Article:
Primitive Causes of Anxiety
When the perception is that there is danger lurking around every corner, then it is wise to stay on red alert. Anxiety can be seen as a natural consequence of living in the dangerous world inhabited by our ancestors. In this sense, anxiety is a primitive response to perceived danger or crisis and is still a very active brain function today. Although we cannot rid ourselves completely of anxious responses, nor would we want to, we can address our thought patterns in order to call up our brain’s executive function. We have the ability to override this primitive response, and Changes Welcome practitioners are very skilled at helping people to achieve this.
Individual Causes of Anxiety
It is not the external events that occur, which necessarily give rise to a perception of crisis. If that were so, then everyone would react in exactly the same way to any given set of circumstances, and we know this is not the case. So it must be the thought patterns, which surround the events of our lives, which can act as triggers or causes of anxiety. Causes of anxiety will differ between individuals. This depends upon variables such as how personally we take events, how pervasive we view events to be, and how permanent we think an event is. This is also referred to as our attributional style. So, if we take things personally, interpret events as all pervasive and think that a shortcoming or a setback will last forever, then an increased amount of negative emotion will follow. In fact, every negative thought we have is converted into anxiety, and the type of explanation we give ourselves about our external environment is of the utmost importance when looking at the causes of anxiety in our lives.
Anxiety and the Brain
The brain effectively engages what can be described as an emergency hot line to its fear centre, the amygdala. Also referred to as the fight, flight, depression and freeze area of the brain, the amygdala sends the equivalent of an all-points bulletin that alerts other brain structures. The result is the classic fear response and can even result in a panic attack (aka Anxiety Attack). All this happens before the mind is conscious of having sensed anything. So, we are afraid, even before we know why. Anxiety is a first response.
Learned Causes of Anxiety
The Amygdala also notes all kinds of possible panic ‘situations’ and stores them for future reference. Not surprisingly then, for many people, the association is often with the environment where the anxiety was created – the supermarket, the lecture room, the motorway etc. It is possible that there is a dormant template, often created in childhood, which was ready to be activated by the over vigilant, over sensitive mind. What we know is that the noose tightens as the primitive mind increases its control, often restricting that person’s ability to continue with any normal life.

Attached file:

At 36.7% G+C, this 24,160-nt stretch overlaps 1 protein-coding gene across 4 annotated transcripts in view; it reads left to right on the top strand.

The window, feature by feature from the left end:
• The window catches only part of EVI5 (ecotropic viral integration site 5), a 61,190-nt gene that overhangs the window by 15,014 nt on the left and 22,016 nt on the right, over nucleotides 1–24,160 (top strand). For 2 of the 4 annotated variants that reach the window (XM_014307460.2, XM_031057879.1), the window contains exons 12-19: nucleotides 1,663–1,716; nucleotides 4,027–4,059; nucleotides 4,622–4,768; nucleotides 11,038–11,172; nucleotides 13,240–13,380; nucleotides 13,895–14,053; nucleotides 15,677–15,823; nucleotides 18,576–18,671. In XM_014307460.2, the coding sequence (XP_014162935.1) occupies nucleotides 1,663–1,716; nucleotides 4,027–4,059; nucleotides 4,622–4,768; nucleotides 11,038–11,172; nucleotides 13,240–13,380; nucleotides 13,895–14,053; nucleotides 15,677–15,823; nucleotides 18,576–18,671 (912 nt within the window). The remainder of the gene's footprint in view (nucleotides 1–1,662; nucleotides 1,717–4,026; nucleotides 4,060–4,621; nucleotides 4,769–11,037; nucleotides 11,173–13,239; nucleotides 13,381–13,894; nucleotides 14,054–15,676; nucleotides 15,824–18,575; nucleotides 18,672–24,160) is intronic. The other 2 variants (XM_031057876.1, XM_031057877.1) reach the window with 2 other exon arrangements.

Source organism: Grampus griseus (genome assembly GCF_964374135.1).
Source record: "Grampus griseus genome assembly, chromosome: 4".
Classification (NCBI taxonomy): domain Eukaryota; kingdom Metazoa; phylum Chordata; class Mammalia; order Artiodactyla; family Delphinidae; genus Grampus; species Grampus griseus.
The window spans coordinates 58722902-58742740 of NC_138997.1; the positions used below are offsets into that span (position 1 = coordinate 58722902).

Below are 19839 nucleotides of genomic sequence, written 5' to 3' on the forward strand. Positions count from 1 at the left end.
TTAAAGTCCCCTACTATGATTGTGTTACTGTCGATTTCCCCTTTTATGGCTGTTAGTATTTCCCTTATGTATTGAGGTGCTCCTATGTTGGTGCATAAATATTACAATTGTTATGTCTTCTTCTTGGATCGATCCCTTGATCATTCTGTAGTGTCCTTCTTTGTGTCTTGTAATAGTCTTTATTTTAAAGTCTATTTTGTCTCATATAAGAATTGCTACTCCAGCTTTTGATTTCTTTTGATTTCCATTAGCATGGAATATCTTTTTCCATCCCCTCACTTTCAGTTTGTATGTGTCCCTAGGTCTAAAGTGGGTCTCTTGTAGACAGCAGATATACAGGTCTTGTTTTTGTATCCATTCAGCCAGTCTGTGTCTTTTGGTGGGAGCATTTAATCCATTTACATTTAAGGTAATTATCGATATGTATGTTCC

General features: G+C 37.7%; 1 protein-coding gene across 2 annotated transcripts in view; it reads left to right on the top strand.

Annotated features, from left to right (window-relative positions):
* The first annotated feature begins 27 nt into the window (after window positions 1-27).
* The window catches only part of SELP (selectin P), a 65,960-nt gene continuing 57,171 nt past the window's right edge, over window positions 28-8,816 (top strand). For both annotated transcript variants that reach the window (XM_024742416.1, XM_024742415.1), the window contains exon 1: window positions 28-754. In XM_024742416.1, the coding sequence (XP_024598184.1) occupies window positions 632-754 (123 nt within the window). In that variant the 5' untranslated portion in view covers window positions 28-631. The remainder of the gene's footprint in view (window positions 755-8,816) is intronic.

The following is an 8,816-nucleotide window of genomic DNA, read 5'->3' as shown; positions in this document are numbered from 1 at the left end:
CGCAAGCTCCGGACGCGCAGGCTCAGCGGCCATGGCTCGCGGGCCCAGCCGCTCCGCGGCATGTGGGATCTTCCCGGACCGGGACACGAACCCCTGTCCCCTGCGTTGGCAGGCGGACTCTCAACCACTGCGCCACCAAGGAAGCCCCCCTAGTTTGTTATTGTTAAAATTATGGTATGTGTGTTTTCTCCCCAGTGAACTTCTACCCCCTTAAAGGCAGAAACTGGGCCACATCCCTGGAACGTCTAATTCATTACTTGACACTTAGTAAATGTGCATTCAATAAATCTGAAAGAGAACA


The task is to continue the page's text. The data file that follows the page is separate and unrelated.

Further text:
Every negative thought that we have is converted into anxiety. We can create anxiety responses as a result of the happenings in our lives. In other words, they can be learned. In this way, our external environment is one of the main causes of anxiety. We can learn tendencies such as ‘being a worrier’, ‘being negative’, or ‘being miserable’ (just like other family members – particularly parents).
Future Related Anxiety
Part of the ‘genetic accident’ gave us that unfortunate ability to negatively introspect about both the future and the past. We can create anxiety by negatively forecasting the future. Examples include major events like “I’ll never get a decent job”, “I’ll never find a partner”, “I’ll never clear my debts” etc. But it can also be an accumulation of smaller things. The mind cannot differentiate imagination from reality as far as our emotional responses are concerned. So, if we imagine something going wrong and start worrying about it, then anxiety will inevitably be created. For example a meeting. We may intellectually know that the meeting is going to go OK, as they generally do. However, despite this we start thinking about things going wrong and do this let’s say 50 times. Ultimately, even though the actual meeting may have gone pretty well, the mind will have attended 51 meetings and failed at 50 of them.
Past Related Anxiety
We can also negatively introspect about the past. Thoughts such as “I shouldn’t have done that”, “I shouldn’t have said that”, or beating yourself up about or dwelling on a past event can all be direct causes of anxiety.
Anxiety Causes Stress Causes Anxiety!
Every negative thought that we have is accumulated and stored. The emotional brain will interpret negativity as some form of stress. So, anxiety can accumulate into what we refer to as stress. When we are stressed we are programmed to think negatively. When we meet a perceived threat or danger we are not supposed to think that it is benign, or that everything is safe. That type of thinking obviously could cause our downfall. Even when the source of the high-stress level is, in fact, the result of a person’s negative thought patterns, the primitive mind will paradoxically add to the pain and confusion by scanning the environment to find the source of alarm. So, a person suffering from stress will automatically tend to think negatively. Here we can find ourselves in the grips of a bit of a vicious circle; the more stressed we are feeling, the more we are encouraged to be vigilant or negative thinking, and the more focus we will have on what can go wrong, and thus the more anxiety will be created, which only adds to our stress.
Given the right help from the right therapist or professional practitioner, these unwanted thought patterns can be effectively addressed and learned negative tendencies can be overcome or replaced by positive ones.
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